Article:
Distillers across the country are meeting local farmers (and, in some cases, growing the grain themselves) and adding other regional touches to add a local flourish to their whiskey. At the recently opened Jeptha Creed Distillery in Shelbyville, Kentucky, the mother-daughter team of Joyce and Autumn Nethery are making bourbon from a vivid-red corn varietal called Bloody Butcher, grown on the family’s farm by Joyce’s husband Bruce. The New England Corn Whiskey from Berkshire Mountain Distillers in Massachusetts uses corn grown by a nearby neighbor. Other local touches abound: Westland Distilling in Seattle smokes some of its malt using peat from Washington’s Olympic Peninsula and matures some of its whiskey in barrels made of Garryana oak, a variety native to the Pacific Northwest, while distillers in Arizona smoke their grain with mesquite, and those in Arkansas turn instead to hickory smoke for local flavor.
At High Wire Distilling in Charleston, South Carolina, Ann Marshall and Scott Blackwell similarly take a local approach to their whiskies. “I come from a farming family—most of my cousins are in agriculture— and when we started looking for local suppliers, we realized a lot of these farmers were growing the same strain of corn as a commodity,” Marshall says. “We wanted our whiskey to reflect the historical diversity of crops from 100, 150, 200 years ago. We set out to find growers who were either already growing niche crops like Charleston gold rice and sorghum, talk to professors and seedsmen at Clemson University, and dig into what was historically available to ground our whiskies in what had been grown here.”
High Wire now makes two bourbons, a rye whiskey and a sorghum whiskey, and last year they introduced a limited bottling of whiskey made from a local corn varietal called Jimmy Red; the initial batch sold out in 11 minutes. “Kentucky and Indiana have been doing things their way, and making great whiskey—but they’re buying corn as the sugar component, and bringing in flavoring grains like rye and wheat, and the barrel is a big flavor ingredient. But why shouldn’t corn be a part of that flavor?” Blackwell says. “That’s where the Jimmy Red came in for us—distilled, it doesn’t taste like yellow or white corn, you don’t have that vegetal quality. You’re using different corns for different purposes.”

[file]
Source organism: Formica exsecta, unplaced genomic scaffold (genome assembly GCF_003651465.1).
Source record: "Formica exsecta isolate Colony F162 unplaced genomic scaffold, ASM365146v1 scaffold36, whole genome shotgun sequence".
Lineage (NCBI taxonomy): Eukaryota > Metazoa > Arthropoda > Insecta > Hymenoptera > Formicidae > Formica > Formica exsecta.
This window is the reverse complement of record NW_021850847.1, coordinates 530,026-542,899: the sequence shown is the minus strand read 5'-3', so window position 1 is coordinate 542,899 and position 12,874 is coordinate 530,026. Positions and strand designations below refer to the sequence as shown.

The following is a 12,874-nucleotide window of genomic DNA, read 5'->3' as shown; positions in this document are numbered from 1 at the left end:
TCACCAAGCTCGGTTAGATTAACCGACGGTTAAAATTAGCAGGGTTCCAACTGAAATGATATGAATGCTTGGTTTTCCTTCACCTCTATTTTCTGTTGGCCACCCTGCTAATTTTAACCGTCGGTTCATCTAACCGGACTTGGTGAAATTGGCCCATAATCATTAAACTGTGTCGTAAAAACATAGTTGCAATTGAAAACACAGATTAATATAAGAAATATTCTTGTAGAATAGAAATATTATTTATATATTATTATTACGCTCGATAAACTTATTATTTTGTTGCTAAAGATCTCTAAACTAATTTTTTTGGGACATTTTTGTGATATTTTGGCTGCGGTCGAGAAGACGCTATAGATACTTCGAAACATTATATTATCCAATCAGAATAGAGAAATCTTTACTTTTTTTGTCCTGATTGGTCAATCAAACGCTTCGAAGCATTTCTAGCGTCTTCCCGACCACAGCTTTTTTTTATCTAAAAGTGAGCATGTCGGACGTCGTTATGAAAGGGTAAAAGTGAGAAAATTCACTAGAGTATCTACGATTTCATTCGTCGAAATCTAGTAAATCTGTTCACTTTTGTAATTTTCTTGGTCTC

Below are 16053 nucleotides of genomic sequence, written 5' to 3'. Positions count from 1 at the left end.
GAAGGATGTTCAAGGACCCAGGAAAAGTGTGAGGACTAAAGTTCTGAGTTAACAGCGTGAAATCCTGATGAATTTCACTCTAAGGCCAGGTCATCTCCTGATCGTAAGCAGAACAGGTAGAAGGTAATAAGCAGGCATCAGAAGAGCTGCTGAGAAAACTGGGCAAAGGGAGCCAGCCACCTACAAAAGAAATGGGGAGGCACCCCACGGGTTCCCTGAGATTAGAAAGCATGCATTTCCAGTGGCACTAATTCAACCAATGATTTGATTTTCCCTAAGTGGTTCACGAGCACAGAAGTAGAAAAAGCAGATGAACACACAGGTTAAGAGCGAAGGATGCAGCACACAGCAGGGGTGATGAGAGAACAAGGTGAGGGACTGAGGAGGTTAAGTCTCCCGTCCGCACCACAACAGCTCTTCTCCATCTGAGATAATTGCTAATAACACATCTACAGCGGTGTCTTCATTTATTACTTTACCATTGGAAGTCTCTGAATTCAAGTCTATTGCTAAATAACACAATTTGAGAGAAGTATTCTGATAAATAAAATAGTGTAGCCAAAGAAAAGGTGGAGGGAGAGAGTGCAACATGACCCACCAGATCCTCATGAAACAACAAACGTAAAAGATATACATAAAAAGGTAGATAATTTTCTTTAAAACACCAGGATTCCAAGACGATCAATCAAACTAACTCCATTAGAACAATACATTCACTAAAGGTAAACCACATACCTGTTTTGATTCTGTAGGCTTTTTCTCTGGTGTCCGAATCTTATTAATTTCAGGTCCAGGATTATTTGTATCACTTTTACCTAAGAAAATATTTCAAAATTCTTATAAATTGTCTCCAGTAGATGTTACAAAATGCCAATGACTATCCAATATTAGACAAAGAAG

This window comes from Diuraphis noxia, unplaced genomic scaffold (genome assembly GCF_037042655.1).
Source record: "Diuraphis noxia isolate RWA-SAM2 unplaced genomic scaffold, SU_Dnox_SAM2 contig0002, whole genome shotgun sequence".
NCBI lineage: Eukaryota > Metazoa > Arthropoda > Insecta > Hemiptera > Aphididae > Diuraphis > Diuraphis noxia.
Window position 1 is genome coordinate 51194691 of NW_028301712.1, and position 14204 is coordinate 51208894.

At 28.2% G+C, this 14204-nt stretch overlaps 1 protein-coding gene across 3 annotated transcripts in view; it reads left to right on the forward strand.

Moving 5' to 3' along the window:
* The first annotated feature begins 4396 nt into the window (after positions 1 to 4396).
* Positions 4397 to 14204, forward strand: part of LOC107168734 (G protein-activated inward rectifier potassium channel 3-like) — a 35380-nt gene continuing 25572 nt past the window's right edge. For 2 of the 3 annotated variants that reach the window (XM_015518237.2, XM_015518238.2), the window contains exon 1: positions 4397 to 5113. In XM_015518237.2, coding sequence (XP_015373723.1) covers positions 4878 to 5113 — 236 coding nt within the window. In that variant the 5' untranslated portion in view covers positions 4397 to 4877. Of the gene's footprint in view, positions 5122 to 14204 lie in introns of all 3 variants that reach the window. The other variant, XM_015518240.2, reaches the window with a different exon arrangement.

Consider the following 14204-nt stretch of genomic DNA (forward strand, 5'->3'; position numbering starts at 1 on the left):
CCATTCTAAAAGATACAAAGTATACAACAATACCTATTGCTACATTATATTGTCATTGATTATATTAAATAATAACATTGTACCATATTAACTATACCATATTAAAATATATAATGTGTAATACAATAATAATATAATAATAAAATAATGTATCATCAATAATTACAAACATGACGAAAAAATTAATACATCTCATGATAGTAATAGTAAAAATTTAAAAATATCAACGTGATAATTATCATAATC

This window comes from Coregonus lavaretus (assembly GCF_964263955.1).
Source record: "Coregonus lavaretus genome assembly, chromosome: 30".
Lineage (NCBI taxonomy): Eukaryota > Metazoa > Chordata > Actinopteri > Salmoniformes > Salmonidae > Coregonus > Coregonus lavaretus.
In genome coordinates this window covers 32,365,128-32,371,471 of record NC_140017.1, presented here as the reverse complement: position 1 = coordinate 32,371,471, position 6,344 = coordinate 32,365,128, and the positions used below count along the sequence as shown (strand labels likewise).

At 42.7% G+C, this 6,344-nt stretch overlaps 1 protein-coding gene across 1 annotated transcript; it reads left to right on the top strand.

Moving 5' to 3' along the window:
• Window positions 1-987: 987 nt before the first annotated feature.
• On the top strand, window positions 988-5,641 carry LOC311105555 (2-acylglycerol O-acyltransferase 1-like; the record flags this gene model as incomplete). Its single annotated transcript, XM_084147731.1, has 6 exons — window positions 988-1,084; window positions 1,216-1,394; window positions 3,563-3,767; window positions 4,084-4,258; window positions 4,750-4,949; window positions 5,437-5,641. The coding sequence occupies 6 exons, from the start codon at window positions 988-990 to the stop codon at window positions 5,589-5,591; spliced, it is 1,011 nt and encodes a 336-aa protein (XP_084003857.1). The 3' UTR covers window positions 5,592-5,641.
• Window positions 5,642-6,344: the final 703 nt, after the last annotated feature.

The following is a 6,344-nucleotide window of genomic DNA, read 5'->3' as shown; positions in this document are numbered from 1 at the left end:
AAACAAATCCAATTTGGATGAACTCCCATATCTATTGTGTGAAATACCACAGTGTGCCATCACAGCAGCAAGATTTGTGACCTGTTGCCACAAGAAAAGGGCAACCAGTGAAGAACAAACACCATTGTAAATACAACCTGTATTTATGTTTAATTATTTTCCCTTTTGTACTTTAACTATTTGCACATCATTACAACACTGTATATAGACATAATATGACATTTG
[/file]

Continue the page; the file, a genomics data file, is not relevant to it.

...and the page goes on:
As craft distillers such as High Wire explore the possibilities of the local approach, large distillers are similarly looking close to home. Frankfort, Kentucky–based Buffalo Trace Distillery is testing plots of its own corn, grown near the distillery, and other large-scale distilleries are eyeing similar projects for the flavor potential they suggest. Marshall and Blackwell consider this a promising development. “What we’re trying to do now is steer our whiskies into a realm where people consider terroir,” Marshall says. “There’s no reason it can’t be an attribute of whiskey as well.”
Blackwell agrees. “These guys are starting to think about what else is out there,” he says. “It’s interesting that they’re starting to do that. It’s going to bring some real changes, I believe.”